a) The ROI of On Point has increased from 2007 to 2008,
while that of NetPro has decreased.
b) The computer magazine has given the highest ranking
to On Points main product, while NetPros received a
lower ranking.
c) On Point has received high marks for new products
(the lifeblood of a computer company), while NetPro's
new-product introductions have been described as
mediocre.
It is likely that On Points better rating for its current
product is based on customer service and its better
rating for its new product is based on research and
development spending.
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23-379

Exercise 23-35
Ethics, managers performance evaluation. Hamilton
Semiconductors manufactures specialized chips that sell
for $20 each. Hamiltons manufacturing costs consist of
variable cost of $2 per chip and fixed costs of
$9,000,000. Hamilton also incurs $400,000 in fixed
marketing costs each year.
Hamilton calculates operating income using absorption
costingthat is, Hamilton calculates manufacturing cost
per unit by dividing total manufacturing costs by actual
production. Hamilton costs all units in inventory at this
rate and expenses the costs in the income statement at
the time when the units in inventory are sold. Next year,
2011, appears to be a difficult year for Hamilton. It
expects to sell only 500,000 units. The demand for these
chips fluctuates considerably, so Hamilton usually holds
minimal inventory.
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23-380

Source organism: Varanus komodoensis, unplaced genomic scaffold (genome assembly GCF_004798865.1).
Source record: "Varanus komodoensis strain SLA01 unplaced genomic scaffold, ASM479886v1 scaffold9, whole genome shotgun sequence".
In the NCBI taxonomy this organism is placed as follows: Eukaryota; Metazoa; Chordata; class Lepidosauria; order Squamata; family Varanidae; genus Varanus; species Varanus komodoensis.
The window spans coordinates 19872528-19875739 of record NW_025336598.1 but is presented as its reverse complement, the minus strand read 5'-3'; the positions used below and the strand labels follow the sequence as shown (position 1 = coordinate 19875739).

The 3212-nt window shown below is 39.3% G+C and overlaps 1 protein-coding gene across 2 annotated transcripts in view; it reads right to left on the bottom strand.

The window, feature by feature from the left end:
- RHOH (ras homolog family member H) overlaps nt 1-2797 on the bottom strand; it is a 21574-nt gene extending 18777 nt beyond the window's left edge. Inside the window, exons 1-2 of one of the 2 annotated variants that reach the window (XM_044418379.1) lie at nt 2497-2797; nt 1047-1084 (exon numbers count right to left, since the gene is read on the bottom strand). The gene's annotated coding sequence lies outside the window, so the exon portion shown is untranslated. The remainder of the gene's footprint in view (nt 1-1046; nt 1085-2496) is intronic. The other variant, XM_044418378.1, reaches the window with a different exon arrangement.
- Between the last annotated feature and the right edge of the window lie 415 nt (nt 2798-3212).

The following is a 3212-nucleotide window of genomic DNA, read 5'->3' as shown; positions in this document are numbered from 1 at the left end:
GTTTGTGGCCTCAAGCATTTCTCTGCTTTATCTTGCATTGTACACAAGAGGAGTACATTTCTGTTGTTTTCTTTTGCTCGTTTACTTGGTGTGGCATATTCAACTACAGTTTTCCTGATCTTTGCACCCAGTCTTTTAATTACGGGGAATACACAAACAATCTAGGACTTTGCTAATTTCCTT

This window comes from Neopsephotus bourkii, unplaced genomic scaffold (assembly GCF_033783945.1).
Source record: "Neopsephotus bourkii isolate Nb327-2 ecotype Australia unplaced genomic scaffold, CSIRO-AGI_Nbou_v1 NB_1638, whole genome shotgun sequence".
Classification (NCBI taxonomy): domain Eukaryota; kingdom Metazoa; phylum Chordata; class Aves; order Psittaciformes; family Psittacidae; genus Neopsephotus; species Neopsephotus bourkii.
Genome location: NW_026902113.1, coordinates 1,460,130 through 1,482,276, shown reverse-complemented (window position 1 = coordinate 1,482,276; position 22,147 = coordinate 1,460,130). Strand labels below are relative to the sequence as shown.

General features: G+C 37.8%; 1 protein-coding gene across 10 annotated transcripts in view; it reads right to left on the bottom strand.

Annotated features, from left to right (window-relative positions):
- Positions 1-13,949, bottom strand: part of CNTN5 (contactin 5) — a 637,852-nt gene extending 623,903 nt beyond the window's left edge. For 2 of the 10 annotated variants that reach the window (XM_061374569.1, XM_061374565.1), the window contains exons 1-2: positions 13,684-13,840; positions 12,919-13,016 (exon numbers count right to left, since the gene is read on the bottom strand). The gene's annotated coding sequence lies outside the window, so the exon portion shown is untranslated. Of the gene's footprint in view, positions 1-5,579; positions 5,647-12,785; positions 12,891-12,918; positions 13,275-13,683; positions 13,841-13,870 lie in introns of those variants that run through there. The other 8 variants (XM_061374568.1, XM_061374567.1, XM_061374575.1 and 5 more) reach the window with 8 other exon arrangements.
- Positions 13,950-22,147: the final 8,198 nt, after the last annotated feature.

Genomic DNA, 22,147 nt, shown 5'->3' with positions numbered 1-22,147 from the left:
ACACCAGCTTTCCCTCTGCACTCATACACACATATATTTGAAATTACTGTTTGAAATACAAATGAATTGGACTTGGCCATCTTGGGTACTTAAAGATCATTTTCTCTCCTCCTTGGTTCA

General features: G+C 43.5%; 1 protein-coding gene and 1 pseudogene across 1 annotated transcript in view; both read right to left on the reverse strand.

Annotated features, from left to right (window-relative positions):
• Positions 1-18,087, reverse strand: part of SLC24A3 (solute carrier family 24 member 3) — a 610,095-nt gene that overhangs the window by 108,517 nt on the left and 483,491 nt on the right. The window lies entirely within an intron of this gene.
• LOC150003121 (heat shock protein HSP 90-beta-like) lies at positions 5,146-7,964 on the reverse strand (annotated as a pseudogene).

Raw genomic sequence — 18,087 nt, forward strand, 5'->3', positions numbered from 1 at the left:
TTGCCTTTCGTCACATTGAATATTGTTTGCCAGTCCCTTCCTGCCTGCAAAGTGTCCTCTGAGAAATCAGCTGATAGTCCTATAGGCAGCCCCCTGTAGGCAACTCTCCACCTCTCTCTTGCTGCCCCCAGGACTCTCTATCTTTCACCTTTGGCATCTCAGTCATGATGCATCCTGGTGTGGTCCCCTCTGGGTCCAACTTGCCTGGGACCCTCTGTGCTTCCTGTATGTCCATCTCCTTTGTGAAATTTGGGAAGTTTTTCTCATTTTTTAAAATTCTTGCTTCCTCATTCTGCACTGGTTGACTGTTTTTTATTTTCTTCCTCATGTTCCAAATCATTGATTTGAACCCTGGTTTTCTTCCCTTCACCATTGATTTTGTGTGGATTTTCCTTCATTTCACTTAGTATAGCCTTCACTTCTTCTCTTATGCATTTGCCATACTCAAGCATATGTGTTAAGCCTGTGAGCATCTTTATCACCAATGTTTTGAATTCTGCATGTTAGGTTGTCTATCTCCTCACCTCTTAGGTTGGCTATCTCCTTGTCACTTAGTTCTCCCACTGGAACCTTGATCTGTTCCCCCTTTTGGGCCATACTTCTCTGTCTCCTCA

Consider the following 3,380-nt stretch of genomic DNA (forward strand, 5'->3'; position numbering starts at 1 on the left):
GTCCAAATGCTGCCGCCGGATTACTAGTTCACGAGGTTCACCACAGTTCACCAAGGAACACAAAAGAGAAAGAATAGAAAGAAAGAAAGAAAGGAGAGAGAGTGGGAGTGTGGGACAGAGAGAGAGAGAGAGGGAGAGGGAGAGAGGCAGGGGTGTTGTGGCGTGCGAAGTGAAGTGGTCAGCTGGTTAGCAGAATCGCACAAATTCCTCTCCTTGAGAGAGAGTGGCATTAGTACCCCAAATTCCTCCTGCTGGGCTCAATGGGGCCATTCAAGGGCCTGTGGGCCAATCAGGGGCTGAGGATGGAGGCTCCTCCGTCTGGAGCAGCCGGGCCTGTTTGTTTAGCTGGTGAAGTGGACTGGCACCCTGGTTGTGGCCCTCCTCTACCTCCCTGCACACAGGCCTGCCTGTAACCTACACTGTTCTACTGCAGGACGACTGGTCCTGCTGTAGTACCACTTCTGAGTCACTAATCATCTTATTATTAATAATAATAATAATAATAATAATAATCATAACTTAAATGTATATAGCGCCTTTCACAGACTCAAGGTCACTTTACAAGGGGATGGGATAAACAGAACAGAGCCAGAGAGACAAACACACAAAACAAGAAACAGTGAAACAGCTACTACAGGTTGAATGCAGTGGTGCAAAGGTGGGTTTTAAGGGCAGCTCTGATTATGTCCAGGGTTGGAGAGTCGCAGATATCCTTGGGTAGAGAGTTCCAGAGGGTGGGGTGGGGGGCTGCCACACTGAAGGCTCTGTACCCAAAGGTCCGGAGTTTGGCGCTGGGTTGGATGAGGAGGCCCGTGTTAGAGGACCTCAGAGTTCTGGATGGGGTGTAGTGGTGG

Calculate Hamiltons operating income in 2011


(a) if Hamilton manufactures 500,000 units and

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23-381

(b) if Hamilton manufactures 600,000 units.

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23-382

2. Would it be unethical for Randy Jones, the


general manager of Hamilton Semiconductors, to
produce more units than can be sold in order to
show better operating results? Joness
compensation has a bonus component based on
operating income. Explain your answer.
It would not be ethical for Jones to produce more units just
to show better operating results. Professional managers are
expected to take better operating actions that are in the best
interests of their shareholders. Joness action would benefit
him at the cost of shareholders. Joness actions would be
equivalent to cooking the books, even though he may
achieve this by producing more inventory than was needed,
rather than through fictitious accounting.
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23-383

Would it be unethical for Jones to ask distributors to


buy more product than they need? Hamilton follows
the industry practice of booking sales when products
are shipped to distributors. Explain.

Asking distributors to take more products than they need


is also equivalent to cooking the books. In effect,
distributors are being coerced into taking more product.
This is a particular problem if distributors will take less
product in the following year or alternatively return the
excess inventory next year.
Some might argue that Joness behavior is not
unethicalit is up to the distributors to decide whether to
take more inventory or not. So long as Jones is not
forcing the product on the distributors, it is not unethical
for Jones to push sales this year even if the excess
product will sit in the distributors inventory.